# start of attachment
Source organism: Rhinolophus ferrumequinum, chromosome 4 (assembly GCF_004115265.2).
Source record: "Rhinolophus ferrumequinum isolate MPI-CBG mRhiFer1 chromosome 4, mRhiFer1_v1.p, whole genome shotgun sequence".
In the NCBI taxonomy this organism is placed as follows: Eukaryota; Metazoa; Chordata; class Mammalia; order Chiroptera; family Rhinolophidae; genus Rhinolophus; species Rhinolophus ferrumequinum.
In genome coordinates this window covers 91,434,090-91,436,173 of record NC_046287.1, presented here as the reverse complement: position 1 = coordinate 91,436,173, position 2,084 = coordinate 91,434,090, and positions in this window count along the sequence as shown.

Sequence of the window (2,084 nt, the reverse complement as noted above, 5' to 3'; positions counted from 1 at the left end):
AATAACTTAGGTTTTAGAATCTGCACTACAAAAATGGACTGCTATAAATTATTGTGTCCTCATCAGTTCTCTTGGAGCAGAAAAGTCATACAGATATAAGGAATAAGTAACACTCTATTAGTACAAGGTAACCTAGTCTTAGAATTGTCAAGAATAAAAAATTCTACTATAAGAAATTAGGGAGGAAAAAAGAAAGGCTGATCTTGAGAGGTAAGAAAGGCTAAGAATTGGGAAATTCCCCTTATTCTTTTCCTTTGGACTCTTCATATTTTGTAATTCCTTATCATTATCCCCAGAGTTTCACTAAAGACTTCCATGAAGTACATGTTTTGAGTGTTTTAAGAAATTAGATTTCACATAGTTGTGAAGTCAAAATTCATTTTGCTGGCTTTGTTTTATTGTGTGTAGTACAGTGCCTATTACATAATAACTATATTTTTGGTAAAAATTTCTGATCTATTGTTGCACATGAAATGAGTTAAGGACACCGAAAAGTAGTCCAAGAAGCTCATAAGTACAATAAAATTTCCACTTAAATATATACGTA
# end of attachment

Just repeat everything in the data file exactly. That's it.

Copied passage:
Source organism: Rhinolophus ferrumequinum, chromosome 4 (assembly GCF_004115265.2).
Source record: "Rhinolophus ferrumequinum isolate MPI-CBG mRhiFer1 chromosome 4, mRhiFer1_v1.p, whole genome shotgun sequence".
In the NCBI taxonomy this organism is placed as follows: Eukaryota; Metazoa; Chordata; class Mammalia; order Chiroptera; family Rhinolophidae; genus Rhinolophus; species Rhinolophus ferrumequinum.
In genome coordinates this window covers 91,434,090-91,436,173 of record NC_046287.1, presented here as the reverse complement: position 1 = coordinate 91,436,173, position 2,084 = coordinate 91,434,090, and positions in this window count along the sequence as shown.

Sequence of the window (2,084 nt, the reverse complement as noted above, 5' to 3'; positions counted from 1 at the left end):
AATAACTTAGGTTTTAGAATCTGCACTACAAAAATGGACTGCTATAAATTATTGTGTCCTCATCAGTTCTCTTGGAGCAGAAAAGTCATACAGATATAAGGAATAAGTAACACTCTATTAGTACAAGGTAACCTAGTCTTAGAATTGTCAAGAATAAAAAATTCTACTATAAGAAATTAGGGAGGAAAAAAGAAAGGCTGATCTTGAGAGGTAAGAAAGGCTAAGAATTGGGAAATTCCCCTTATTCTTTTCCTTTGGACTCTTCATATTTTGTAATTCCTTATCATTATCCCCAGAGTTTCACTAAAGACTTCCATGAAGTACATGTTTTGAGTGTTTTAAGAAATTAGATTTCACATAGTTGTGAAGTCAAAATTCATTTTGCTGGCTTTGTTTTATTGTGTGTAGTACAGTGCCTATTACATAATAACTATATTTTTGGTAAAAATTTCTGATCTATTGTTGCACATGAAATGAGTTAAGGACACCGAAAAGTAGTCCAAGAAGCTCATAAGTACAATAAAATTTCCACTTAAATATATACGTA